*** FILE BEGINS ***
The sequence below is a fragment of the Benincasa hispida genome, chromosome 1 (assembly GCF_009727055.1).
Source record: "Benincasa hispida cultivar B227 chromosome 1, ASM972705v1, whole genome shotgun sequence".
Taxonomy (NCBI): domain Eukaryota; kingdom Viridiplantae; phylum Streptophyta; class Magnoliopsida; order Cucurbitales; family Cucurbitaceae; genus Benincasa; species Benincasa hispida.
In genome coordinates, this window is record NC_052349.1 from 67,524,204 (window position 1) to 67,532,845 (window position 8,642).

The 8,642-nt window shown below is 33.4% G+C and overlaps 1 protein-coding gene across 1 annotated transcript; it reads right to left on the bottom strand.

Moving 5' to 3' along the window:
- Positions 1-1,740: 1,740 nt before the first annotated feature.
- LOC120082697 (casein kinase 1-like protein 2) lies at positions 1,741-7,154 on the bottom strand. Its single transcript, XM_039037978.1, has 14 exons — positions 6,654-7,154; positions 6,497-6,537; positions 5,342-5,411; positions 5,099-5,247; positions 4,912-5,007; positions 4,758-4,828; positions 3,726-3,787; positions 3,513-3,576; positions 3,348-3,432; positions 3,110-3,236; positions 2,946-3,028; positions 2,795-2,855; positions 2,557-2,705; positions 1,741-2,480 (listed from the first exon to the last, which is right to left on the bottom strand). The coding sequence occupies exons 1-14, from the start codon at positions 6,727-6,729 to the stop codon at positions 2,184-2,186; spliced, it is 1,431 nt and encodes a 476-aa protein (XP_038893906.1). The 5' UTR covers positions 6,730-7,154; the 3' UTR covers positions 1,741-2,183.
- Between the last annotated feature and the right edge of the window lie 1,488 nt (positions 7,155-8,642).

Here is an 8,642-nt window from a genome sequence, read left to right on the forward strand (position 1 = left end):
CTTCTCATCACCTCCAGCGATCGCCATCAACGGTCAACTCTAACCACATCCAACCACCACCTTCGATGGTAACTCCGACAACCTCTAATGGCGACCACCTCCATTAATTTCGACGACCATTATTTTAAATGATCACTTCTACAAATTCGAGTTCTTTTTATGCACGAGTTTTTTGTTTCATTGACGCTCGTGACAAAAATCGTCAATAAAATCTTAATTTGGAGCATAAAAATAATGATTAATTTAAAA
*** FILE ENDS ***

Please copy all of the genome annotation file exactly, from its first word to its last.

The sequence below is a fragment of the Benincasa hispida genome, chromosome 1 (assembly GCF_009727055.1).
Source record: "Benincasa hispida cultivar B227 chromosome 1, ASM972705v1, whole genome shotgun sequence".
Taxonomy (NCBI): domain Eukaryota; kingdom Viridiplantae; phylum Streptophyta; class Magnoliopsida; order Cucurbitales; family Cucurbitaceae; genus Benincasa; species Benincasa hispida.
In genome coordinates, this window is record NC_052349.1 from 67,524,204 (window position 1) to 67,532,845 (window position 8,642).

The 8,642-nt window shown below is 33.4% G+C and overlaps 1 protein-coding gene across 1 annotated transcript; it reads right to left on the bottom strand.

Moving 5' to 3' along the window:
- Positions 1-1,740: 1,740 nt before the first annotated feature.
- LOC120082697 (casein kinase 1-like protein 2) lies at positions 1,741-7,154 on the bottom strand. Its single transcript, XM_039037978.1, has 14 exons — positions 6,654-7,154; positions 6,497-6,537; positions 5,342-5,411; positions 5,099-5,247; positions 4,912-5,007; positions 4,758-4,828; positions 3,726-3,787; positions 3,513-3,576; positions 3,348-3,432; positions 3,110-3,236; positions 2,946-3,028; positions 2,795-2,855; positions 2,557-2,705; positions 1,741-2,480 (listed from the first exon to the last, which is right to left on the bottom strand). The coding sequence occupies exons 1-14, from the start codon at positions 6,727-6,729 to the stop codon at positions 2,184-2,186; spliced, it is 1,431 nt and encodes a 476-aa protein (XP_038893906.1). The 5' UTR covers positions 6,730-7,154; the 3' UTR covers positions 1,741-2,183.
- Between the last annotated feature and the right edge of the window lie 1,488 nt (positions 7,155-8,642).

Here is an 8,642-nt window from a genome sequence, read left to right on the forward strand (position 1 = left end):
CTTCTCATCACCTCCAGCGATCGCCATCAACGGTCAACTCTAACCACATCCAACCACCACCTTCGATGGTAACTCCGACAACCTCTAATGGCGACCACCTCCATTAATTTCGACGACCATTATTTTAAATGATCACTTCTACAAATTCGAGTTCTTTTTATGCACGAGTTTTTTGTTTCATTGACGCTCGTGACAAAAATCGTCAATAAAATCTTAATTTGGAGCATAAAAATAATGATTAATTTAAAA